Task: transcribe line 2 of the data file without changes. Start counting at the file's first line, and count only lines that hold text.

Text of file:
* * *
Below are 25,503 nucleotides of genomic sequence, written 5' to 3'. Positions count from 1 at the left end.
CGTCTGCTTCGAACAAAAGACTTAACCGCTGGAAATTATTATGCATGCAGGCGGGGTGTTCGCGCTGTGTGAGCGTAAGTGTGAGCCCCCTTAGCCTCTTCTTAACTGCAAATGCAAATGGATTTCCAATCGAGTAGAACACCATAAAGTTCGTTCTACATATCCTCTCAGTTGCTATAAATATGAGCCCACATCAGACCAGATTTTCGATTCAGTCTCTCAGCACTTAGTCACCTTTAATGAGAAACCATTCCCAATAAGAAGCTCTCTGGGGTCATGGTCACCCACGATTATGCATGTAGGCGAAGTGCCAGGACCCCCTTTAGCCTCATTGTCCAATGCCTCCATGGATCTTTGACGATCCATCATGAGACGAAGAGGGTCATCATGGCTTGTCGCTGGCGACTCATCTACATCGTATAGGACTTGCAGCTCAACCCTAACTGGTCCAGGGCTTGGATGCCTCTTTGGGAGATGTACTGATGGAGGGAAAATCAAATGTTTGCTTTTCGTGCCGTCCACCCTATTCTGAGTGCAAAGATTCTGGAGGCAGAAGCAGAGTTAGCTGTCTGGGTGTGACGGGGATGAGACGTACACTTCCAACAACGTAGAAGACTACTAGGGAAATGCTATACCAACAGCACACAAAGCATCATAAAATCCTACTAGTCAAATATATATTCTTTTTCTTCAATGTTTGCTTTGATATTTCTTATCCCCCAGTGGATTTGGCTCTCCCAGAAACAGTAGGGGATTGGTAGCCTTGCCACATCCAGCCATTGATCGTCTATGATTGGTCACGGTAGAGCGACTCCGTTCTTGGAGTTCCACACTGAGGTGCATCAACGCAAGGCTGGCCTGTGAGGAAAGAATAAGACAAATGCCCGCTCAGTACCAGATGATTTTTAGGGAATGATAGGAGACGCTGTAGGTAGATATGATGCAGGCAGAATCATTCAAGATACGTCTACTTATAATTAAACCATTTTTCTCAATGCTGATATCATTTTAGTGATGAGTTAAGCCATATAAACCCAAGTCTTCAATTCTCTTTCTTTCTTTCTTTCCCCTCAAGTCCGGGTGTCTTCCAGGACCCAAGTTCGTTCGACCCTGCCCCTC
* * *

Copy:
CGTCTGCTTCGAACAAAAGACTTAACCGCTGGAAATTATTATGCATGCAGGCGGGGTGTTCGCGCTGTGTGAGCGTAAGTGTGAGCCCCCTTAGCCTCTTCTTAACTGCAAATGCAAATGGATTTCCAATCGAGTAGAACACCATAAAGTTCGTTCTACATATCCTCTCAGTTGCTATAAATATGAGCCCACATCAGACCAGATTTTCGATTCAGTCTCTCAGCACTTAGTCACCTTTAATGAGAAACCATTCCCAATAAGAAGCTCTCTGGGGTCATGGTCACCCACGATTATGCATGTAGGCGAAGTGCCAGGACCCCCTTTAGCCTCATTGTCCAATGCCTCCATGGATCTTTGACGATCCATCATGAGACGAAGAGGGTCATCATGGCTTGTCGCTGGCGACTCATCTACATCGTATAGGACTTGCAGCTCAACCCTAACTGGTCCAGGGCTTGGATGCCTCTTTGGGAGATGTACTGATGGAGGGAAAATCAAATGTTTGCTTTTCGTGCCGTCCACCCTATTCTGAGTGCAAAGATTCTGGAGGCAGAAGCAGAGTTAGCTGTCTGGGTGTGACGGGGATGAGACGTACACTTCCAACAACGTAGAAGACTACTAGGGAAATGCTATACCAACAGCACACAAAGCATCATAAAATCCTACTAGTCAAATATATATTCTTTTTCTTCAATGTTTGCTTTGATATTTCTTATCCCCCAGTGGATTTGGCTCTCCCAGAAACAGTAGGGGATTGGTAGCCTTGCCACATCCAGCCATTGATCGTCTATGATTGGTCACGGTAGAGCGACTCCGTTCTTGGAGTTCCACACTGAGGTGCATCAACGCAAGGCTGGCCTGTGAGGAAAGAATAAGACAAATGCCCGCTCAGTACCAGATGATTTTTAGGGAATGATAGGAGACGCTGTAGGTAGATATGATGCAGGCAGAATCATTCAAGATACGTCTACTTATAATTAAACCATTTTTCTCAATGCTGATATCATTTTAGTGATGAGTTAAGCCATATAAACCCAAGTCTTCAATTCTCTTTCTTTCTTTCTTTCCCCTCAAGTCCGGGTGTCTTCCAGGACCCAAGTTCGTTCGACCCTGCCCCTC